Okay so there are maybe 30,000 high schools and about the same number of lower grade schools. That’s 60,000 total schools “to protect” plus colleges! At least 70,000 schools in all, some of them have multiple campus buildings. Remember: that. gives us 11.8 officers per school if we use every single law enforcement officer for “school protection.” Hah!
THE POINT IS: We will never have perfect protection for our children. I have known a couple who lost their 5 year-old daughter because she ran in front of a car doing 25mph, no time for the driver to react. I lost one of my younger sisters to bone cancer, there was nothing the (desparate to save her) doctors could do. Sometimes all we. have are our tears. Political parties demanding (and promising) perfection are dangerous to the mental and political stability of our entire nation.
I am legally armed all the time. I ignore the gun free zones I walk through about once a week. That’s because there’s a one in 15 million chance I’ll run smack into a school shooter and I’ll be the only one who can hit 5 swinging steel targets 10 times in a row with my Glock. Otherwise, all I have are my tears. That’s how we walk the walk, not just talk the talk.
Mike McDaniel said:
What you said.
Thank you. I’m just trying to help out here. I’m sure everyone will “get it” eventually.
Mike, I am curious on your insight as a teacher;
To me, these shootings appear to be a symptom, especially when you consider that the same demographic that school shooters typically belong to (socially ostracized loner, male, often white) is also the most at risk for teen suicide. Is this a failing of society at large, schools themselves and the environment fostered there, or both?
I am hesitant to “blame the society that made the criminal” but I also think ignoring the environmental portion of the equation is unwise. If this problem was more prevalent elsewhere in society I would simply accept it as a statistical inevitability. What are your thoughts?
MARTIN FISCHER said:
While I don’t want to take any responsibility away from the killers, bullying has become much easier and more prevalent in the Internet age. My stepson is going to school in Europe and is experiencing it there. Even worse, the teacher was a party to it!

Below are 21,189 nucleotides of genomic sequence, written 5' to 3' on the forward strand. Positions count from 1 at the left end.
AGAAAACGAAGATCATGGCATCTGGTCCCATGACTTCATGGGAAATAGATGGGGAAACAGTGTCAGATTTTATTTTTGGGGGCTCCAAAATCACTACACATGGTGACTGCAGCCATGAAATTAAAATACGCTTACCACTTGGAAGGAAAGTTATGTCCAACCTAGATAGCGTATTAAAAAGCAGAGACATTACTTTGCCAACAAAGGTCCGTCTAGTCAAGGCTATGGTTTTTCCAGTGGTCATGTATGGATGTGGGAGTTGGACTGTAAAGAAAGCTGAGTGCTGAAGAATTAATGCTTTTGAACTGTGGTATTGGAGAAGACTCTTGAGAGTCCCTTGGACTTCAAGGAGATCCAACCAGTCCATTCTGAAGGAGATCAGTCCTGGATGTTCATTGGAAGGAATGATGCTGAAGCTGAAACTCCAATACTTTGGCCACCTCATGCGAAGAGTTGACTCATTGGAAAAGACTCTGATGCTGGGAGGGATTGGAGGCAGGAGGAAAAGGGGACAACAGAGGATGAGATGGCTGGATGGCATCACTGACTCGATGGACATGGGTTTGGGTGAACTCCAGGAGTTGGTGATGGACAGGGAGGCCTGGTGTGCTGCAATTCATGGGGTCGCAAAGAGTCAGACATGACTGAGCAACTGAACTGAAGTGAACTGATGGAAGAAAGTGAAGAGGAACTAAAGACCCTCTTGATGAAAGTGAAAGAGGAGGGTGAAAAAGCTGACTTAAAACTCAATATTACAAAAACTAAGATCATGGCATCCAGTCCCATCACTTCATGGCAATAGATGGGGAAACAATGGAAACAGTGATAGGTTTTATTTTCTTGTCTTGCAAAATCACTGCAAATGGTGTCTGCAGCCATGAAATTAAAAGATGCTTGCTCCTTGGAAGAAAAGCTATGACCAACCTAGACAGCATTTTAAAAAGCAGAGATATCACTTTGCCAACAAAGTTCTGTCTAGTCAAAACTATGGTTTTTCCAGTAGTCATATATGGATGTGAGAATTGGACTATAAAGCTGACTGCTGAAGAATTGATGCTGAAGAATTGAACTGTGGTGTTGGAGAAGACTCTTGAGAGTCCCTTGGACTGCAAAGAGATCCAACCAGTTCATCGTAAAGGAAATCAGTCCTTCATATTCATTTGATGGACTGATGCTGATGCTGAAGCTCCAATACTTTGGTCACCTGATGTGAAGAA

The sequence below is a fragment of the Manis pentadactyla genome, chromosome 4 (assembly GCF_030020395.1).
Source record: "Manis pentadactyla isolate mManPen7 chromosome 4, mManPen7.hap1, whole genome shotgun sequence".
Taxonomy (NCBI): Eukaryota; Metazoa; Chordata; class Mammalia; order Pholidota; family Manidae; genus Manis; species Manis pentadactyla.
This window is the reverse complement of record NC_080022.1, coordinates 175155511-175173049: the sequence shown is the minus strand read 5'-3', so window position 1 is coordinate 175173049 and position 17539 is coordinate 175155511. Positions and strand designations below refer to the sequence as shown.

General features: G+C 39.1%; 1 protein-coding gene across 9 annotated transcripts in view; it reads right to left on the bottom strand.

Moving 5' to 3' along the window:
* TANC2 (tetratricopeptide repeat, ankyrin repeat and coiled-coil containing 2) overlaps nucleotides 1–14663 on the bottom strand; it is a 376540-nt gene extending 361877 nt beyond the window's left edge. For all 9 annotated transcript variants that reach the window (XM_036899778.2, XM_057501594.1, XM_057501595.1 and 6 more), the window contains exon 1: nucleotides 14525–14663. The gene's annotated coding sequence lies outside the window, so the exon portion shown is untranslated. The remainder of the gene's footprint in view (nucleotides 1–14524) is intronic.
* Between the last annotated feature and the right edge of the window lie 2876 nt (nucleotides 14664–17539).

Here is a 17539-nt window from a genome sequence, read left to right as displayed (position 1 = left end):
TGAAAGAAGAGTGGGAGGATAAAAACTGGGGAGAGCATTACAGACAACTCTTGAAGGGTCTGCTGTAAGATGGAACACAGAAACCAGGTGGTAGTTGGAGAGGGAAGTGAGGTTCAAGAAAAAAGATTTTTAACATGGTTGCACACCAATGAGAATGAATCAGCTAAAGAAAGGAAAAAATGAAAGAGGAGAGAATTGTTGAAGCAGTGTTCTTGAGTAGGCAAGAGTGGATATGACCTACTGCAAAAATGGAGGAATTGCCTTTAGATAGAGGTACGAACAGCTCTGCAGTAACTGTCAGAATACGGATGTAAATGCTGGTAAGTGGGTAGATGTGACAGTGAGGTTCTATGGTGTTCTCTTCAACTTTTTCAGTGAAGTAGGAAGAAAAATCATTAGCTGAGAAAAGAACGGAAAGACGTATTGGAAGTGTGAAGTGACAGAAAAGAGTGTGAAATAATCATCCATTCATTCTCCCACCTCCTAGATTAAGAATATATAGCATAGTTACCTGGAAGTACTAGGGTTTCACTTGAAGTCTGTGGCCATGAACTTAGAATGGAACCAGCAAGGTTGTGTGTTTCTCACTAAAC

Mike McDaniel said:
Love the handle, by the way. Interesting questions. I think you just inspired another article.
James W Crawford said:
These school shooters are properely viewed as suicidal people who want to commit suicide by cop (or armed citizen) and take some people with them.
It is notable that the number of people killed by police (most accurately measured by the website with a political agenda rather than the FBI’s SHRs which are dependant on self reporting) has soared to over 1,000 per year. This is a huge percentage of gun related homicides. While I understand the mental state of the shooters, I reject classifying these incidents as suicides because the descendants do not shoot themselves multiple times with multiple weapons. Dismissing these cases as suicides enables law enforcement to evade accountability and introspection about flaws in tactical training that make these deaths predictable.
A big problem is antigun propaganda which provokes excessive fear. Hence officer Noor killing Justine Diamon. However; these mass shooters obviously create circumstances where the prompt use of lethal force is a moral imperative.
To be rather callous, while we should be identifying these suicidal people if possible and treating them, society should be sending them the message that if they wish to kill themselves, JUST DO IT without harming others.
I’ve always considered that if a person contemplating murder/suicide would deal with the suicide part first, the world would be a better place.